Wages and aid dependency: The issue none of us want to talk about.
Is there a ‘brain drain’ away from the government because aid agencies pay higher salaries?
There was an interesting article in Devex recently (see link below) asking the question of whether donors and international agencies should pay their local staff less in order to prevent movement of qualified people away from the government - to stop a 'brain drain'.
The article was using the example of Afghanistan but I think everyone would agree that it is a good thing for Myanmar to have smart and hard working people in government positions. Ministries and government departments need the best minds in the country to try to solve lots of challenging problems.
But if you can earn three, four or five times the wage when you work for an NGO, a UN agency or another institution, then that is a serious incentive for people NOT to be working in government.
So should donors to Myanmar cap local wages - at a level that is much closer to what you might expect to get if you had the same skills and experience, but were working for the government?
It is an issue that is very difficult to discuss because it is a little version of the ‘tragedy of the commons’. It is in every individual fisherman’s interest to catch as many fish as possible, but if everyone does that then there are no fish left and everyone suffers.
If you are working for government but then get offered a job at the UN paying five times as much, then fair enough if you take the job. You want to send your kids to a good school, you want to pay for your mother’s medical care - fair enough.
If you are the manager of an international NGO and you are hiring new staff. You want to get the best people you can, so you make sure you have a high enough wage which can attract the best people - fair enough.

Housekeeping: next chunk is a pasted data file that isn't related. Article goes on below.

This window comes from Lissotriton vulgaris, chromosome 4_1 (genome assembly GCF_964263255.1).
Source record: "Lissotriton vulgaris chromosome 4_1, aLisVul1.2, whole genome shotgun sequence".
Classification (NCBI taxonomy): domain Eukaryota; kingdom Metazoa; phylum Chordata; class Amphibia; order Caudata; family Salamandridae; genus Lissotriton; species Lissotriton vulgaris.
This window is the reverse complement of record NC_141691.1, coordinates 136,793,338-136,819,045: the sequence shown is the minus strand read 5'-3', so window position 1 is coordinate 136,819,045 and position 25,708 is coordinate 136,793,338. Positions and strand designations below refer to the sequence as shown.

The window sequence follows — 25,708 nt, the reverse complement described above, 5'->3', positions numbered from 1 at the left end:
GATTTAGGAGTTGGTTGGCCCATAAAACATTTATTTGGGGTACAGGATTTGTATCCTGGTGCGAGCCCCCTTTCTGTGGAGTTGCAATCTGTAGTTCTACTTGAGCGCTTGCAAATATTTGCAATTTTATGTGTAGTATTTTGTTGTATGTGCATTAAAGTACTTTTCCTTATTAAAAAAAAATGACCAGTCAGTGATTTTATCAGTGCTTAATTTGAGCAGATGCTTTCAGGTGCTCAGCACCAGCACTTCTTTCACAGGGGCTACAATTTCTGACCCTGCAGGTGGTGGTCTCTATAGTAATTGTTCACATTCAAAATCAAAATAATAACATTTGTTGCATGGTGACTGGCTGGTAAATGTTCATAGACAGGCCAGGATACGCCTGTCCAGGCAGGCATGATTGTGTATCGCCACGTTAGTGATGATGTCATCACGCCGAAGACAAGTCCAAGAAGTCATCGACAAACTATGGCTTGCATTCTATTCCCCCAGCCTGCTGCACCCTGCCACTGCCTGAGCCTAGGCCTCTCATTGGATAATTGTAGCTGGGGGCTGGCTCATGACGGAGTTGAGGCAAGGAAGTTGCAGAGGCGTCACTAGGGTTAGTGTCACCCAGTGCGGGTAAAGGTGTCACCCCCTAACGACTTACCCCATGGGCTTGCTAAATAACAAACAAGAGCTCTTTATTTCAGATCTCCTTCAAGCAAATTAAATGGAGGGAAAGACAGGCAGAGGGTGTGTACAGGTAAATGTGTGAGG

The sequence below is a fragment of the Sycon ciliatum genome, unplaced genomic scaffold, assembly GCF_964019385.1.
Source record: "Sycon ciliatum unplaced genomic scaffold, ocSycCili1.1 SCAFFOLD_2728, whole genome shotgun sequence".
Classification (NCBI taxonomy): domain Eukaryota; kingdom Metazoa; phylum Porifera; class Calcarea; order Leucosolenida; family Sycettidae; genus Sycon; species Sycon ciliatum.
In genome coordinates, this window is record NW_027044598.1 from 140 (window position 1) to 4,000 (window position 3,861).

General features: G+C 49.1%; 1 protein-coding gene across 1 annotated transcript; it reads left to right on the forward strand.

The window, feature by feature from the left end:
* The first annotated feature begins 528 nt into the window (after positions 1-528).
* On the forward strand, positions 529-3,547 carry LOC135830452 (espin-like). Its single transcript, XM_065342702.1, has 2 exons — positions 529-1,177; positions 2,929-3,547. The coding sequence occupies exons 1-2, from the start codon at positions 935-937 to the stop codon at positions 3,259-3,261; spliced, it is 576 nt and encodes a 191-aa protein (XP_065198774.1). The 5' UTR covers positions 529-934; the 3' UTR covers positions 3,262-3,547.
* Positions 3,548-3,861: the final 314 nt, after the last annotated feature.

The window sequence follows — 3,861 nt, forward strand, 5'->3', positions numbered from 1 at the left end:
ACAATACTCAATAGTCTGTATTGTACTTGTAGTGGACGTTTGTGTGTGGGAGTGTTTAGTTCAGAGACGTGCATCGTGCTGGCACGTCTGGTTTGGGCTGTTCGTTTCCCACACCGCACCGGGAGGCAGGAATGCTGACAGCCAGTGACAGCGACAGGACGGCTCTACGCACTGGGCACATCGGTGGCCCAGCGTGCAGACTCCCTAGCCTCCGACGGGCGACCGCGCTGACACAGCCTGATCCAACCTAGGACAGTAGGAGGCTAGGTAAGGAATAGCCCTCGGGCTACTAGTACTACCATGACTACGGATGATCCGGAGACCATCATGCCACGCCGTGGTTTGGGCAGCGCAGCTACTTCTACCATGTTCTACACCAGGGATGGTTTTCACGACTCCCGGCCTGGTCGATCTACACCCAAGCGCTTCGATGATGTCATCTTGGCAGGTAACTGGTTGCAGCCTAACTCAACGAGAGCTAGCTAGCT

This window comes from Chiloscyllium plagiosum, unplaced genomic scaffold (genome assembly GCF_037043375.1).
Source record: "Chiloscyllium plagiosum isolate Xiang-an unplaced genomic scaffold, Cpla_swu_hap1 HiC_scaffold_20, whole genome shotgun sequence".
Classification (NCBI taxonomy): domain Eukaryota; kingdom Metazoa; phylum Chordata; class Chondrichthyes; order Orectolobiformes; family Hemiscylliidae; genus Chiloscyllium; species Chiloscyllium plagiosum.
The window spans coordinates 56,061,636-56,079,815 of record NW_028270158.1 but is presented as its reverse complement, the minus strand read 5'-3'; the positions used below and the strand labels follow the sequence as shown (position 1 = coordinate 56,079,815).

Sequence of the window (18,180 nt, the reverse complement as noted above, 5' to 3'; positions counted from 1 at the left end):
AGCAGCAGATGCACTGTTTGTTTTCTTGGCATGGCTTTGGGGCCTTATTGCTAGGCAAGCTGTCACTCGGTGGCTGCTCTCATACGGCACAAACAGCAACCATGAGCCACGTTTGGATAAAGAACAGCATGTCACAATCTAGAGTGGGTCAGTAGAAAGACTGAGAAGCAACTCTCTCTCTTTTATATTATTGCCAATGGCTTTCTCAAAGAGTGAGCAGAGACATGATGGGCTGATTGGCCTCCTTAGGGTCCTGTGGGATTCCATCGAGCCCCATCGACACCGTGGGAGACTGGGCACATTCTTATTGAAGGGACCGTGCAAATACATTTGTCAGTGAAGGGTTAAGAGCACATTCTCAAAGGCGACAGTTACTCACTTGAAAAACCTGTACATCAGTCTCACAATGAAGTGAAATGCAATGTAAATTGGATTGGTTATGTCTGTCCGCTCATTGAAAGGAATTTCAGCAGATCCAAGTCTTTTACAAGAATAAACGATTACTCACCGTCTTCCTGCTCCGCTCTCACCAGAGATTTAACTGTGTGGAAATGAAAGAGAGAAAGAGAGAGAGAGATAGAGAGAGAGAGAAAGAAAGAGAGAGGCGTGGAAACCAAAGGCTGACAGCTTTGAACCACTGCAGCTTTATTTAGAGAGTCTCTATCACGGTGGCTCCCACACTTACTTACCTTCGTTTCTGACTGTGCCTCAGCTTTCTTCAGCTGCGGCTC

But if across the board there is a system where NGOs and UN agencies pay a lot more than government positions then you almost certainly end up with a drift of qualified people away from government. To be sure, there are more to work decisions than just wages, but such a dramatic difference in wages must have an impact.
And what has happened in Cambodia is that this discrepancy is now entrenched. There is what some experts call a cycle of aid dependency and capacity gaps. The government has low capacity so donors ramp up their capacity building programs. But because of high wages, those aid programs draw more qualified people out of government. So the government’s capacity declines further. Which then brings more capacity building programs. And a downward spiral.
I don’t judge anyone for taking a job with a better wage. If my mother was sick and I got offered a job with a higher wage – which then meant she could get the best treatment – I would take it.
But surely we have to recognise that when the whole system works on such an artificial difference in wages, then there can be significant problems. So should donors cap local staff wages? I am not sure if that is the answer.
But surely international agencies have some responsibility to recognise the systematic problems they may be causing.
Tamas Wells is the editor of the PK Forum.